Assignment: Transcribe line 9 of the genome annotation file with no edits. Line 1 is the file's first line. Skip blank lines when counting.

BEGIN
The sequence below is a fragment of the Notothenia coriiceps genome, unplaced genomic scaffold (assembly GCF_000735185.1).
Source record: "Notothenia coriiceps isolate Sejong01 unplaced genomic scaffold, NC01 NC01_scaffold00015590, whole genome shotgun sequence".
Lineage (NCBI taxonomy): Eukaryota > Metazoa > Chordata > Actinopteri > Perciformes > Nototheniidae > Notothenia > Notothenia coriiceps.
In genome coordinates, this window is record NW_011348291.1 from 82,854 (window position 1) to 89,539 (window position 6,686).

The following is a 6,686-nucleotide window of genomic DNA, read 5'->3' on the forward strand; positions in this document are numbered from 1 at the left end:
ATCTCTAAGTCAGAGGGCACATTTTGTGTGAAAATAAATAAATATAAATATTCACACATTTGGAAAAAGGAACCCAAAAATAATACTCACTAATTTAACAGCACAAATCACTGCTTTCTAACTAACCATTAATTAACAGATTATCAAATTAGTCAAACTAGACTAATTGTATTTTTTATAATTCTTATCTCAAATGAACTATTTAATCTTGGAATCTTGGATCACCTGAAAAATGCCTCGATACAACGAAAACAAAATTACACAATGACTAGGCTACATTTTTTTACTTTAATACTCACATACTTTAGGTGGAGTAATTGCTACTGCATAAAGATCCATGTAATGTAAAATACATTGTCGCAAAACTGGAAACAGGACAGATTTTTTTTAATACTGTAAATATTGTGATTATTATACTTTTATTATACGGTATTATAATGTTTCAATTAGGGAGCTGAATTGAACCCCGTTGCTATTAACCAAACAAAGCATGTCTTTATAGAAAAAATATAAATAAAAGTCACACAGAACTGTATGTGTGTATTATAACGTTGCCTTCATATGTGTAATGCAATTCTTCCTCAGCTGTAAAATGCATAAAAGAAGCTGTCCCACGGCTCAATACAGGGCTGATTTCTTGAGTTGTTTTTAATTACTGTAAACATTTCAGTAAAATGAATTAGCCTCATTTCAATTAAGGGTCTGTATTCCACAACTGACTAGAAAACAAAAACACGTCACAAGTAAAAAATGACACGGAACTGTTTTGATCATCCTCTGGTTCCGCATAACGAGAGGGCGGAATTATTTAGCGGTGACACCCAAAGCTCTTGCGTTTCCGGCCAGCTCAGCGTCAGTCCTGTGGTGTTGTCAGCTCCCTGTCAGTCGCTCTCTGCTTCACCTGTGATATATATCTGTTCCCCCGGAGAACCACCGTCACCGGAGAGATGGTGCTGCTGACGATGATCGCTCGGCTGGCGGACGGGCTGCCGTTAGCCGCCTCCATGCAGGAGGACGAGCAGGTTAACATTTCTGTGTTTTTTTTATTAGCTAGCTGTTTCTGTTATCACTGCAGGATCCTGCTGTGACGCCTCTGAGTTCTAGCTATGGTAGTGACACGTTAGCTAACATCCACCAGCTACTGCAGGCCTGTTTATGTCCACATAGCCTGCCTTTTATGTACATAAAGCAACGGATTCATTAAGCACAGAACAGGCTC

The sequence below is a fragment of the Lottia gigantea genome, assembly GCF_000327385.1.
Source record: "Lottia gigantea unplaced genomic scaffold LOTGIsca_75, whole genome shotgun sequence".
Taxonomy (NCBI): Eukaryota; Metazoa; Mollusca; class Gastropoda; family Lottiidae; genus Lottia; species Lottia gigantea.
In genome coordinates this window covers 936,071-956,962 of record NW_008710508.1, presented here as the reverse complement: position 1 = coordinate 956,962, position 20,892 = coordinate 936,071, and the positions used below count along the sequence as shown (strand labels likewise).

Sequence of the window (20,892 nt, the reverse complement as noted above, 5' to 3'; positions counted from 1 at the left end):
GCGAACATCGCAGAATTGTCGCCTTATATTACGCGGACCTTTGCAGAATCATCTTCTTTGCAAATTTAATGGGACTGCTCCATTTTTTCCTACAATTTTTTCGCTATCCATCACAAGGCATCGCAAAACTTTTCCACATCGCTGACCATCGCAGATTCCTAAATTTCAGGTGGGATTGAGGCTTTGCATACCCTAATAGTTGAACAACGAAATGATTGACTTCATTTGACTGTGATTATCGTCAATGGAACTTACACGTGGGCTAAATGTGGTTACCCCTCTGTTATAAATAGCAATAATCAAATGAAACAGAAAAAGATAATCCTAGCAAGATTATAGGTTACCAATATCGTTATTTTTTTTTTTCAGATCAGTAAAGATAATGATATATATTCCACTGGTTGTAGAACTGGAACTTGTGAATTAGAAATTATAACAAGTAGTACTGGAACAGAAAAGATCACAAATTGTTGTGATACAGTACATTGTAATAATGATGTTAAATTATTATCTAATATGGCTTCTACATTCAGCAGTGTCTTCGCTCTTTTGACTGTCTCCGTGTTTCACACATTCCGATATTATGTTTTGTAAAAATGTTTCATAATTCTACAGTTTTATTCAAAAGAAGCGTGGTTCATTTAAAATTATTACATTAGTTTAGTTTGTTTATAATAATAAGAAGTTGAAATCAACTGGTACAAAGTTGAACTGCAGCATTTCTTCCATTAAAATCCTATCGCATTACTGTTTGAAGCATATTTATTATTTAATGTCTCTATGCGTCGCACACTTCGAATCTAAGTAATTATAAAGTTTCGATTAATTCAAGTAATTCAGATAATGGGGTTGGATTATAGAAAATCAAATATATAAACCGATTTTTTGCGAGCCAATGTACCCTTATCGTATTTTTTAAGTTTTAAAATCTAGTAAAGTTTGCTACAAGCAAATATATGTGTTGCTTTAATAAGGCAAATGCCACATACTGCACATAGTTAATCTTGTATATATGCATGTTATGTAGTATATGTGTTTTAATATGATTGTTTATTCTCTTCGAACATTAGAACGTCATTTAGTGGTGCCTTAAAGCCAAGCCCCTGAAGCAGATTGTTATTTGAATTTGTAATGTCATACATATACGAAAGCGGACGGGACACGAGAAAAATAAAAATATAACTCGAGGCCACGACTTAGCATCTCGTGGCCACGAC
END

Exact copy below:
Taxonomy (NCBI): Eukaryota; Metazoa; Mollusca; class Gastropoda; family Lottiidae; genus Lottia; species Lottia gigantea.